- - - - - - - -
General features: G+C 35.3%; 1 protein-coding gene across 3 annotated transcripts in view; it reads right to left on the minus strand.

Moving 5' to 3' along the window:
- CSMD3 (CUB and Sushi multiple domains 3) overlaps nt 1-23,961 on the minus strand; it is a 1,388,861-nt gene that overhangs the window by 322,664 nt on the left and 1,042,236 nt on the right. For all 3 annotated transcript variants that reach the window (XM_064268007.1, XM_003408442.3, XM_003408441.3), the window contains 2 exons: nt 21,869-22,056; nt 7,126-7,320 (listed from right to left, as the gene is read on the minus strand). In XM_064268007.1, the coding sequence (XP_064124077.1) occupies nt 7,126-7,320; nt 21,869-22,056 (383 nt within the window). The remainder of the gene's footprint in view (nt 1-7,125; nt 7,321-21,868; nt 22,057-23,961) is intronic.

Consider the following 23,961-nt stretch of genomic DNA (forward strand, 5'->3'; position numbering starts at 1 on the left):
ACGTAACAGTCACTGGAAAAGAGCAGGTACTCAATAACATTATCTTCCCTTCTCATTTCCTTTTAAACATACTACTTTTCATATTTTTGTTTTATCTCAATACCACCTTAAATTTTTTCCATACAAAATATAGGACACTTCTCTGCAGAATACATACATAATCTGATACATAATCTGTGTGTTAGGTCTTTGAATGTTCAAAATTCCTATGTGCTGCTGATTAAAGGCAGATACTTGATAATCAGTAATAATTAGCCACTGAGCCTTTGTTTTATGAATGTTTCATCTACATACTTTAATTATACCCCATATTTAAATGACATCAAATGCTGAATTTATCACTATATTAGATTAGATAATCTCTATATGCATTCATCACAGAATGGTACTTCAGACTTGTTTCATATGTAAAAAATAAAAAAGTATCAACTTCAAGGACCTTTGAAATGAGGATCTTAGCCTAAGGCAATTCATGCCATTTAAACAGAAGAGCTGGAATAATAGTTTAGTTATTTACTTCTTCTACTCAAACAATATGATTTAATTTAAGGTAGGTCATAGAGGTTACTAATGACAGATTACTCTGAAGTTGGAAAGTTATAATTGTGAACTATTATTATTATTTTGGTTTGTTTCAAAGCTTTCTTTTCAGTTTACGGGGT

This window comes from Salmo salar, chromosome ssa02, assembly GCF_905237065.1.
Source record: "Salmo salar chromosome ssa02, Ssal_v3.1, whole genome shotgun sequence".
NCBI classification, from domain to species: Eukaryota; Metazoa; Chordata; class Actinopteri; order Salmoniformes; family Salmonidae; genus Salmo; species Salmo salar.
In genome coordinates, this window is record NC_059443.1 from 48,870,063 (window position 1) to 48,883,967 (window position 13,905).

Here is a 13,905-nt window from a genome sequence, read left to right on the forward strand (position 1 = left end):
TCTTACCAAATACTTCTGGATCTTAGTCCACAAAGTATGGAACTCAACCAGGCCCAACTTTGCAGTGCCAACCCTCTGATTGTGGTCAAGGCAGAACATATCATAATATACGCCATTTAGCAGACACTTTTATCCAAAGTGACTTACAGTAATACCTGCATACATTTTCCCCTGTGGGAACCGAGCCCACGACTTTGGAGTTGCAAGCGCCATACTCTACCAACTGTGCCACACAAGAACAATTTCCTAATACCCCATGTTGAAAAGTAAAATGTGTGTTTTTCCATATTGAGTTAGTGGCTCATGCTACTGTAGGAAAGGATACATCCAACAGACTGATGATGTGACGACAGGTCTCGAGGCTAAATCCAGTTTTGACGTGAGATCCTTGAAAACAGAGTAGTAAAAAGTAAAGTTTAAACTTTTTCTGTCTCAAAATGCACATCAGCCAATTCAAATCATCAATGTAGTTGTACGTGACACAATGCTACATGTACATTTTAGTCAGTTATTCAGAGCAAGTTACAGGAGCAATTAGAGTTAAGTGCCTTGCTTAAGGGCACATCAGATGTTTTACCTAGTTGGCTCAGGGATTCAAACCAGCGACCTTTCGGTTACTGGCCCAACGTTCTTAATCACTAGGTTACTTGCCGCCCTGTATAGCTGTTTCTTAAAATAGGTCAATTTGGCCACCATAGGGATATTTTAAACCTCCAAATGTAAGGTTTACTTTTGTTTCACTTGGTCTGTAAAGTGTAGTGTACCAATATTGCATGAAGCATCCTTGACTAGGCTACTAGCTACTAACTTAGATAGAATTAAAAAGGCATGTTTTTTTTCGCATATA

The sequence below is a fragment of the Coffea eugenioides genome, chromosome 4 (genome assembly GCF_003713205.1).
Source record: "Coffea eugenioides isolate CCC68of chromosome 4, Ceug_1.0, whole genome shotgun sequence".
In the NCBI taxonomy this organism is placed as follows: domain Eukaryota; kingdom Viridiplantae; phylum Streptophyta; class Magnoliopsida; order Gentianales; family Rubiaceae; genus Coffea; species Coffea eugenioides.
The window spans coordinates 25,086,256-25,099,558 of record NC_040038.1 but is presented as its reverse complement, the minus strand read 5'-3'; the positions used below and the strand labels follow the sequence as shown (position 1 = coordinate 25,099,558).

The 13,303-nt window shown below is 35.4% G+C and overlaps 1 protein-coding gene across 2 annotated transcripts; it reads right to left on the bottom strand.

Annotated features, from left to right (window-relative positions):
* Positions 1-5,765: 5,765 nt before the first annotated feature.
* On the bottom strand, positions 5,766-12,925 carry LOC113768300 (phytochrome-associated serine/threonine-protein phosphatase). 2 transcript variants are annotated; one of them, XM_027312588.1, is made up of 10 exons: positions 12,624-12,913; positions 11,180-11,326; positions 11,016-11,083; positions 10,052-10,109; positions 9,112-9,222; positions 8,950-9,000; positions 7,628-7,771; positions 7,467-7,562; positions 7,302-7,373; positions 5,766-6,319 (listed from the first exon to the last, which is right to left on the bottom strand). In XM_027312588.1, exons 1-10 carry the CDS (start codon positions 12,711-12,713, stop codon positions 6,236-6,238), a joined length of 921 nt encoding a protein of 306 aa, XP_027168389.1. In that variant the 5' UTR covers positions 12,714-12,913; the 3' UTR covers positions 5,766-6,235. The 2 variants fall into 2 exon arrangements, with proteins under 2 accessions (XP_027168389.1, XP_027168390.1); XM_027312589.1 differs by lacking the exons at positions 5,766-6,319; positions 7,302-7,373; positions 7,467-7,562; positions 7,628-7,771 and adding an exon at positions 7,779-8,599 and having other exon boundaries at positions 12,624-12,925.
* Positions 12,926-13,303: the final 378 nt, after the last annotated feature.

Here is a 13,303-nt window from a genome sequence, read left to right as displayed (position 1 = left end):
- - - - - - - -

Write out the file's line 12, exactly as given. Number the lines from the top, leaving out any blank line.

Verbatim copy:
The sequence below is a fragment of the Coffea eugenioides genome, chromosome 4 (genome assembly GCF_003713205.1).